(OFFICE OF THE PRESS SECRETARY) President Gloria Macapagal-Arroyo admitted today that her unwavering focus on governance to bring stability and peace to the country had cost her the popularity that every chief executive aspires for from the governed.

In an interview with BizNews Asia publisher Tony Lopez who asked her what her biggest achievement is after eight years in the presidency, the President said, “… It’s really up to history to judge.

“What I can say is that during my presidency, we've been focused on reforming the economy, we've been focused on generating investment, we've been focused on creating new and better infrastructures, we've been focused on building a social safety net, especially in healthcare, education and to bring stability and peace to the country.”

And at what cost? “Well, if you look at the cost, we've been able to have a very prudent fiscal situation.

“So, if ever, the cost is only to my popularity,” the President lamented.

She pointed out, however, that she had come to the presidency prepared for such situation as she had been well advised by her late father – former Philippine President Diosdado Macapagal – who had told her, “You don't enter public life to enjoy your self – you enter public life ready to serve the people, to sacrifice, to suffer if need be.”

Asked what her biggest presidential disappointment is so far, the President kept her heartaches to herself: “That, I keep to myself. Because, as I said, it's not the–-since one is prepared to sacrifice, and one is prepared to suffer, there's no need to wear one's heart (on one’s sleeve).”

Could she be suffering in silence? The stoic President Arroyo stressed: “Let's just put it this way. I am a very disciplined person so I will not … I do not… (waste time) on self pity.”

But disappointed she may be, the President is not letting the downs of the presidency weigh her down. Asked for the secret of her youthful looks that makes her “seem to be getting younger each day despite the burden,” the now 61-year-old President unveiled her fountain of youth:

“Hard work, faith – very strong faith -- and discipline in my regimen.”

The regimen of 16 hours of work everyday? “No, it's not what you count in work, it's what you count to give yourself stamina.

“Seven hours of sleep, three-times-a-week exercise, keeping my schedule disciplined so that I don't over fill my day with the less significant activities; and then my vitamins, my diet – it's a very healthy diet,” the President shared.

As to the very healthy diet, the Chief Executive pointed to the palace chefs: “It's made by the kitchen. They count calories and they give me the amount of food that they think I should eat.”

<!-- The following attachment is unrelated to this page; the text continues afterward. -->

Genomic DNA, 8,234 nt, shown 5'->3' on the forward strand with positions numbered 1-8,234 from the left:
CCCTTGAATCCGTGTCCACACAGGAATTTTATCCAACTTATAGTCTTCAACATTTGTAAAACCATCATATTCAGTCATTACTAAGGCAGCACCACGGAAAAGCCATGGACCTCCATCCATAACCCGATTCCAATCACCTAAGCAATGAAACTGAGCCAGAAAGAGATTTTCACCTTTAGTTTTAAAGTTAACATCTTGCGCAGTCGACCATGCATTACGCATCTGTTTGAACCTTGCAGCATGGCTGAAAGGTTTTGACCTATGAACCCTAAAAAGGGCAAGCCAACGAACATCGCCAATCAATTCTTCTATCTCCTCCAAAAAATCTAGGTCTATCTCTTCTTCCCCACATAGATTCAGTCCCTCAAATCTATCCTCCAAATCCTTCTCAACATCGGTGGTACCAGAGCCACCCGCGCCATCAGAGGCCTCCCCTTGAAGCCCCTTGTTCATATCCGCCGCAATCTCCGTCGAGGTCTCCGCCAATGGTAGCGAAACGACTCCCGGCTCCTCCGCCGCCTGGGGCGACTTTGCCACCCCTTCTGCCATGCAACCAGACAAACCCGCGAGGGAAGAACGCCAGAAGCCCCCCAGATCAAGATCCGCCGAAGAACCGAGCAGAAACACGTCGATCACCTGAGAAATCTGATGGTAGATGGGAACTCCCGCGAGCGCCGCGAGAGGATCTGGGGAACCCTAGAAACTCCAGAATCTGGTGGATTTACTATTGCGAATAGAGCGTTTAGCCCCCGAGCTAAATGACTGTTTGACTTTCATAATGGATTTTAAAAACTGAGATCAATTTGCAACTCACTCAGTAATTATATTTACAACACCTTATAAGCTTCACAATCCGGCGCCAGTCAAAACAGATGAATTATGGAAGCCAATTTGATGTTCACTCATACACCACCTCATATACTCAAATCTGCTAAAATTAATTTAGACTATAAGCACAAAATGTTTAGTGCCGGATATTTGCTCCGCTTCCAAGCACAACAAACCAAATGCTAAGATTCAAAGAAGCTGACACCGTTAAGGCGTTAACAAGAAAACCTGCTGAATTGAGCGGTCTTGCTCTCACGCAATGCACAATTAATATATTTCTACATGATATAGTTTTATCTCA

“… It's just the quantity, the moderation… It’s the calorie count. So, the kitchen takes care of that.”

The President added that it is also the Palace kitchen that concocted the low-calorie, low-cholesterol “heart’s delight” diet especially for First Gentleman Jose Miguel Arroyo following his surgery a year and a half ago at St. Luke’s Hospital.

“When my husband went to St. Luke's for his surgery a year and a half ago, they gave him a diet called heart's delight. So, I'm sure that diet is available to anybody (who may be interested to try it). Heart’s delight. Well, it's good for the heart.”

PGMA is back from APEC Leaders’ Summit meet in Peru and visits to Colombia and U.S.

President Gloria Macapagal-Arroyo returned to the country late Thursday night after a trip to Peru where she joined other world leaders in the 16th Asia Pacific Economic Conference (APEC) Leaders’ Summit in Lima.

The President had also visited Colombia before proceeding to the United States to meet the Filipino community in Los Angeles en route to Manila.

The Philippine Airlines flight PR001 carrying the President and her delegation touched down at the Centennial Terminal of the Ninoy Aquino International Airport (NAIA) at around 10:30 last night (Nov. 13).

On hand to welcome the President were First Gentleman Jose Miguel Arroyo, Executive Secretary Eduardo Ermita, Justice Secretary Raul Gonzales, Defense Secretary Gilbert Teodoro, Armed Forces chief Alexander Yano and National Police head Jesus Versoza.

In an earlier statement, Press Secretary Jesus Dureza said the President “returns home from the APEC summit in Peru confident that her strong advocacy for the less-developed economies in the midst of present-day financial challenges finds resonance amongst world leaders."

During the two-day meet (Nov. 22-23), the 21 APEC leaders agreed to hasten the conclusion of the World Trade Organization’s Doha Round of talks which seeks to promote freer trade.

They also signed a statement rejecting trade protectionism as they renewed their commitment to boost ties to cope with the global economic meltdown.

The APEC leaders also expressed support for small and medium enterprises as well as for institutions that could address the liquidity problems of nations hit by the financial turmoil.

After the summit, the President flew to Colombia for a visit during which she had a bilateral meeting with Colombian President Alvaro Uribe.

The Chief Executive then flew to Los Angeles where she met with the Filipino community and executives of Ingram Micro, an international firm engaged in technology solutions and marketing.

The President also met with Teletech CEO Kenneth Tuchman and Los Angeles Mayor Antonio Villaraigosa with whom she discussed matters of common interest, particularly the welfare of some one million Filipinos in Los Angeles.  

Chief News Editor: Sol Jose Vanzi

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